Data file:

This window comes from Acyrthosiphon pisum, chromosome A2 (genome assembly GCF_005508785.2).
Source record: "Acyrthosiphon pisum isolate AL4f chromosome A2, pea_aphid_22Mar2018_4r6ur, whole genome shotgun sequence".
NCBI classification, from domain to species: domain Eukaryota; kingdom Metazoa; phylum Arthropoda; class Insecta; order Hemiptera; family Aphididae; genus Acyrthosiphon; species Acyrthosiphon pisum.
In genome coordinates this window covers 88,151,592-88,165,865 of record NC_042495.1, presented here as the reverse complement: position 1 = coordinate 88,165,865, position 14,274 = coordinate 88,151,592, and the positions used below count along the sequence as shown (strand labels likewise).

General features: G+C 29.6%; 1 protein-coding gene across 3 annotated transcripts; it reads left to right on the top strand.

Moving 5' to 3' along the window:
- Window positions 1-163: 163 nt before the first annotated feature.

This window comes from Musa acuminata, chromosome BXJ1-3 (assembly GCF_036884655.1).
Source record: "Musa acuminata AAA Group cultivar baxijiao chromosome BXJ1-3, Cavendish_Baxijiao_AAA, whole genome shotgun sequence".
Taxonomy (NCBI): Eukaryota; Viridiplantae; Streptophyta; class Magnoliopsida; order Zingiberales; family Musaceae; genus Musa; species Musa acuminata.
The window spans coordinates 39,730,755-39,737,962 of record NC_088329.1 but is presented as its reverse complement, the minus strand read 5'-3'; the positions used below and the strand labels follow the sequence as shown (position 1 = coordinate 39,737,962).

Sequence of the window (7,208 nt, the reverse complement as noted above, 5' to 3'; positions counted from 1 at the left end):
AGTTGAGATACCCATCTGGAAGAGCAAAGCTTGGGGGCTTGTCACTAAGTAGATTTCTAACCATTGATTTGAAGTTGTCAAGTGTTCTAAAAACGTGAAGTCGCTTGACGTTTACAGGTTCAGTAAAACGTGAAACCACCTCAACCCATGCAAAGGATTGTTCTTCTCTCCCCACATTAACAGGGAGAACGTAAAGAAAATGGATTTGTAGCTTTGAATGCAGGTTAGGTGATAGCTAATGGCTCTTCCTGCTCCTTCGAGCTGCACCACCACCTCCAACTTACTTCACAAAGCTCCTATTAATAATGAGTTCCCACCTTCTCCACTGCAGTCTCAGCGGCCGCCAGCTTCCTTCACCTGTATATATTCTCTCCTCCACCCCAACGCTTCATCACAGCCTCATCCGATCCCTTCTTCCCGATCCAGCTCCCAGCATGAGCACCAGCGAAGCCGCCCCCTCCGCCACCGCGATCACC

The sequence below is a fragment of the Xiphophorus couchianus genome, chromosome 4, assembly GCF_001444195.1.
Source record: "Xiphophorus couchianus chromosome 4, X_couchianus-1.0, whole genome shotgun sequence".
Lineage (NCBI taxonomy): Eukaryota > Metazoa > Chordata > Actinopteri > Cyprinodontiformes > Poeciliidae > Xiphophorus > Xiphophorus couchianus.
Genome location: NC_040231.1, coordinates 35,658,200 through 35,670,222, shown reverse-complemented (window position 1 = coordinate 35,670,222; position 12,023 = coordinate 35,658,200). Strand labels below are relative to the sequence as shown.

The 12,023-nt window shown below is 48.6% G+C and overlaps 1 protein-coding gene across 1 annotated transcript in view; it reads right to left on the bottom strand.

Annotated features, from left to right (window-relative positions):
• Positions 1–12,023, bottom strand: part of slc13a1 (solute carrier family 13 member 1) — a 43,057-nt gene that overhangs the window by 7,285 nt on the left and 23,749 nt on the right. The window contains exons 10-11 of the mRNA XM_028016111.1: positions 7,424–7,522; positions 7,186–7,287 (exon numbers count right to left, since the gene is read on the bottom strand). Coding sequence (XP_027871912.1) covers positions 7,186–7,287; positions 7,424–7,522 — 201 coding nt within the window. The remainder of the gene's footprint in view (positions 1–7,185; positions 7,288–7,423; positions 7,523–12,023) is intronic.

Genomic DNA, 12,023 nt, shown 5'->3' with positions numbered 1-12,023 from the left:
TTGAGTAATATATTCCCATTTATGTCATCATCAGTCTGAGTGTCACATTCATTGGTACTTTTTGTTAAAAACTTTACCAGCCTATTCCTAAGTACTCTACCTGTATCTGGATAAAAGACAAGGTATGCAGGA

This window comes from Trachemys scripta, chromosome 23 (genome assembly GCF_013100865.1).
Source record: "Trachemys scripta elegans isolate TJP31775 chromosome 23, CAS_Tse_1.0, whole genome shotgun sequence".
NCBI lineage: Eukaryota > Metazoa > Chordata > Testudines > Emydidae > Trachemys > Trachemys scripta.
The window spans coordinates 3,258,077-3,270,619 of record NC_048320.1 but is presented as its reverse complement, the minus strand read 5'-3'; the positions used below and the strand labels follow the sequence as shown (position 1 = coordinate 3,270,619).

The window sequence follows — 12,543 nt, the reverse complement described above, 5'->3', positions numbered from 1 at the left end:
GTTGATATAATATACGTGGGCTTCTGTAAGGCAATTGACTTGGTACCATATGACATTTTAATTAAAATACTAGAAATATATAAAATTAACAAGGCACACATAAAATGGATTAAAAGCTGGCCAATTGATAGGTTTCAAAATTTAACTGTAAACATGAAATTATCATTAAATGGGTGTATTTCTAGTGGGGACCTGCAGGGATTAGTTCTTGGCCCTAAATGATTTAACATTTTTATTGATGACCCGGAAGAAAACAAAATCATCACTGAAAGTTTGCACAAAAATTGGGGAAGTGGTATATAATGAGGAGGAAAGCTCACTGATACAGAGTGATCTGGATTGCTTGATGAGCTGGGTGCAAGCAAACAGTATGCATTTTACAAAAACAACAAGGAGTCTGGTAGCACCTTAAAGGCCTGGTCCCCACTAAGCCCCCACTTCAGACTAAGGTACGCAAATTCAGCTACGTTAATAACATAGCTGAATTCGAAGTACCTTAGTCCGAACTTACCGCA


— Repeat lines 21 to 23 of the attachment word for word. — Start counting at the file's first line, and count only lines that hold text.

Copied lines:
Genomic DNA, 12,023 nt, shown 5'->3' with positions numbered 1-12,023 from the left:
TTGAGTAATATATTCCCATTTATGTCATCATCAGTCTGAGTGTCACATTCATTGGTACTTTTTGTTAAAAACTTTACCAGCCTATTCCTAAGTACTCTACCTGTATCTGGATAAAAGACAAGGTATGCAGGA

This window comes from Trachemys scripta, chromosome 23 (genome assembly GCF_013100865.1).